Preservation of Issue – Motion in Limine
Eison objected to introduction of evidence of his arrest on an unrelated offense via motion in limine, which the trial court granted. At trial, however, the court allowed the State to introduce this evidence. Eison didn’t need to lodge additional objection to preserve the issue for review.
¶20 First, Eison’s attorney did not fail to adequately object to the testimony by the Milwaukee police officers. See State v. Bergeron, 162 Wis. 2d 521, 528, 470 N.W.2d 322 (Ct. App. 1991) (“A defendant who has raised a motion in limine generally preserves the right to appeal on the issue raised by the motion without also objecting at trial.”). Because both the issue raised on appeal and the issue resolved by the motion in limine concern whether the Milwaukee police officers should have been allowed to testify, the issue is adequately preserved for review. Id. at 529 (“Whether the motion in limine relieves the party from having to object depends on whether the motion alerted the trial court to the same issue of fact or law that arises at trial.”).
The issue arises in the context of an ineffective assistance claim for failing to object at trial to this evidence. The court holds, in substance, that the challenge was in fact preserved (by the in limine ruling), therefore deficient performance is simply an irrelevant inquiry. That conclusion should have ended the matter but as indicated immediately below, the court goes on to say that counsel – who came into the case late in the process – had no obligation to know about the pretrial proceeding and therefore couldn’t be ineffective anyway.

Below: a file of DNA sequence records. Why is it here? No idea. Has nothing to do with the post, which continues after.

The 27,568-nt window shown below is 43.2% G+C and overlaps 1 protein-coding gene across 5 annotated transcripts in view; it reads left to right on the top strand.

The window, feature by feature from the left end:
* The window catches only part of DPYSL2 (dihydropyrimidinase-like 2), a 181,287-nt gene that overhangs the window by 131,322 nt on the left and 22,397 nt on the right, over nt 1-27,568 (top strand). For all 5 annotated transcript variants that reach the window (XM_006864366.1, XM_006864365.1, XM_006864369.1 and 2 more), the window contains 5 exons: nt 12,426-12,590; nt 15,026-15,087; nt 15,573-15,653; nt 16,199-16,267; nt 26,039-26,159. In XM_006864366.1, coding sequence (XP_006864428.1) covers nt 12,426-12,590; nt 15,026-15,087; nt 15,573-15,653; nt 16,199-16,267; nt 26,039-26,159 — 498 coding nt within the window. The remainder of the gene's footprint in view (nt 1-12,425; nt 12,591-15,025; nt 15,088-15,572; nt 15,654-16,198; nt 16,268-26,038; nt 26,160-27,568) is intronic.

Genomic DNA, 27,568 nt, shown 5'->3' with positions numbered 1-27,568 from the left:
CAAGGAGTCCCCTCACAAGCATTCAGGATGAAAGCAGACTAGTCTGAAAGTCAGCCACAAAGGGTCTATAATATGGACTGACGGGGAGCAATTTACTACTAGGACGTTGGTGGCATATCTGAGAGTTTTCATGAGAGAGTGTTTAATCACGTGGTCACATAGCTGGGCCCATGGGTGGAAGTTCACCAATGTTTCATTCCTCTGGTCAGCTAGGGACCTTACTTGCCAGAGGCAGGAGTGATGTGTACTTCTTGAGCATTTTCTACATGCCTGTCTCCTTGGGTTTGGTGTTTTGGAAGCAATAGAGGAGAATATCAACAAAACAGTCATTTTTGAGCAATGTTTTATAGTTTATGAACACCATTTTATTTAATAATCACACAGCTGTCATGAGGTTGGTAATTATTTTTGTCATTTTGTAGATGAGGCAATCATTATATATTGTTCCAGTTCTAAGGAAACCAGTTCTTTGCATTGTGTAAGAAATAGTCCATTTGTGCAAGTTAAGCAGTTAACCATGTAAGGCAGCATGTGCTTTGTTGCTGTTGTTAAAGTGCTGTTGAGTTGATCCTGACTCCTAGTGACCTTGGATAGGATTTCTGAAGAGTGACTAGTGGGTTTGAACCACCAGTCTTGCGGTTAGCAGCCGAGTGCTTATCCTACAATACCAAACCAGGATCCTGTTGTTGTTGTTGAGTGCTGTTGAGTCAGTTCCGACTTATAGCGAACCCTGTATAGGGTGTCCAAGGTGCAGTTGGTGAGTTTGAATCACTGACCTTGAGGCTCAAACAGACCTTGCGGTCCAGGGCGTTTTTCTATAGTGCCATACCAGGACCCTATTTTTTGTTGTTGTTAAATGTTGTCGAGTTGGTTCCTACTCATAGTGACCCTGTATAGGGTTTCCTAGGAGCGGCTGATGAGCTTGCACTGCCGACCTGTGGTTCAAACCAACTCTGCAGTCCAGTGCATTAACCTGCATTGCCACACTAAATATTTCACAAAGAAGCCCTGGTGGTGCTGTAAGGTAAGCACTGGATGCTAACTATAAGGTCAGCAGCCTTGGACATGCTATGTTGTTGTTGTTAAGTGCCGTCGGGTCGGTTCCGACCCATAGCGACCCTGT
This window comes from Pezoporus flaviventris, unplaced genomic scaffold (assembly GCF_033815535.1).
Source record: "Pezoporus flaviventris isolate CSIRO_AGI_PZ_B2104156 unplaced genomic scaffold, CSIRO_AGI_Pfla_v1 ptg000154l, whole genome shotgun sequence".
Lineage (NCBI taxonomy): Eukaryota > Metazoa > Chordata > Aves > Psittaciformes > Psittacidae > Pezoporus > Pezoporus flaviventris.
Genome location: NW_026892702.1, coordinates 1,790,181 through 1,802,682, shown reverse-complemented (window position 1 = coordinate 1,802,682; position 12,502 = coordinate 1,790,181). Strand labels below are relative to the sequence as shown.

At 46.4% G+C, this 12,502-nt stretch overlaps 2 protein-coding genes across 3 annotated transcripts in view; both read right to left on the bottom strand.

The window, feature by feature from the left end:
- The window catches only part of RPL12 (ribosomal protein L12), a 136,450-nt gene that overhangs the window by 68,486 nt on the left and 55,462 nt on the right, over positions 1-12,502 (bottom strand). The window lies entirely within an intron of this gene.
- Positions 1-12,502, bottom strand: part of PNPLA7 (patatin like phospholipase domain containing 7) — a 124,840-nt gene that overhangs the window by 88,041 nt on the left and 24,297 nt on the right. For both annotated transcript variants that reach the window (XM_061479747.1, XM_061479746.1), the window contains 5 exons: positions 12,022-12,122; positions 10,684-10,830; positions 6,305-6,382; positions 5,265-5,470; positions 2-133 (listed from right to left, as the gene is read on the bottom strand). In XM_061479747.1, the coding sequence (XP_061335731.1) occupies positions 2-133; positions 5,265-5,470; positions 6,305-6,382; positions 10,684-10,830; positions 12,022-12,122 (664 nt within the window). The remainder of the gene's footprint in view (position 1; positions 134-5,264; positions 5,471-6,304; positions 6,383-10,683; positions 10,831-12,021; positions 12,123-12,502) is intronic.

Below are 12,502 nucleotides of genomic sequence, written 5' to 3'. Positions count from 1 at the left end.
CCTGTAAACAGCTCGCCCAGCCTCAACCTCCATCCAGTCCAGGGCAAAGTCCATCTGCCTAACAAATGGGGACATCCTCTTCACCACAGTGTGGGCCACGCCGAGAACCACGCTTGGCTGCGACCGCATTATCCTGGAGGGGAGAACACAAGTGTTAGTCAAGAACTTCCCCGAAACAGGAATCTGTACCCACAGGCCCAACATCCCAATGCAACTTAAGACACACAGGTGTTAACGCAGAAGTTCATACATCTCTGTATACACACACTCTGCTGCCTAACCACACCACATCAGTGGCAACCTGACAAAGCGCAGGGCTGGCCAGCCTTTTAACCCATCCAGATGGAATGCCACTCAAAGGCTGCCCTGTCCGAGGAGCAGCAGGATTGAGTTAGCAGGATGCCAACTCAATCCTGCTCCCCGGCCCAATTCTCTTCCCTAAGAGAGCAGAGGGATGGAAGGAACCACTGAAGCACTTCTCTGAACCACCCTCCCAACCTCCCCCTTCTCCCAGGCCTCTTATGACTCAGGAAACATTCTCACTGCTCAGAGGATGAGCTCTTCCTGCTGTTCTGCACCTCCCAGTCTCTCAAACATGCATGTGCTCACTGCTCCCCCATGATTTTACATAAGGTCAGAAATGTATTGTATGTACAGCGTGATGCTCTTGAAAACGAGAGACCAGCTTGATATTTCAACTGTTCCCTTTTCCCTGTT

Ineffective Assistance – Client’s Failure to Reveal Information
Where the defendant litigated a pretrial ruling pro se, and counsel assumed representation well after that point, the defendant’s failure to inform counsel of that pretrial ruling absolved counsel of any obligation to familiarize himself with it.
¶21 Further, a lawyer is not ineffective for not pursuing something the defendant knew, but did not reveal. See State v. Jones, 2010 WI App 133, ¶33, 329 Wis. 2d 498, 791 N.W.2d 390; see also State v. DeLain, 2004 WI App 79, ¶18, 272 Wis. 2d 356, 679 N.W.2d 562, aff’d, 2005 WI 52, 280 Wis. 2d 51, 695 N.W.2d 484. Eison himself filed the motion in limine that precluded this testimony. He argued the motion himself and obtained a favorable ruling, nearly a year before he was represented by Attorney Batt. The order in the court file granting the motion refers to Eison’s various motions by number only and simply indicates whether the motions were granted or denied or whether rulings were reserved. The transcript of the hearing on that motion, where the court’s substantive decisions are set out, contains 132 pages. The record before us bristles with motions, the bulk of which are handwritten by Eison. Attorney Batt, faced with such a record, could not reasonably be expected to excavate significant facts that Eison knew, but did not share. The existence of an in limine order prohibiting the officers’ testimony is a matter that Eison knew about because he was acting as his own attorney at the time of the in limine motion and order. Eison should have told Attorney Batt about the order promptly when their relationship began.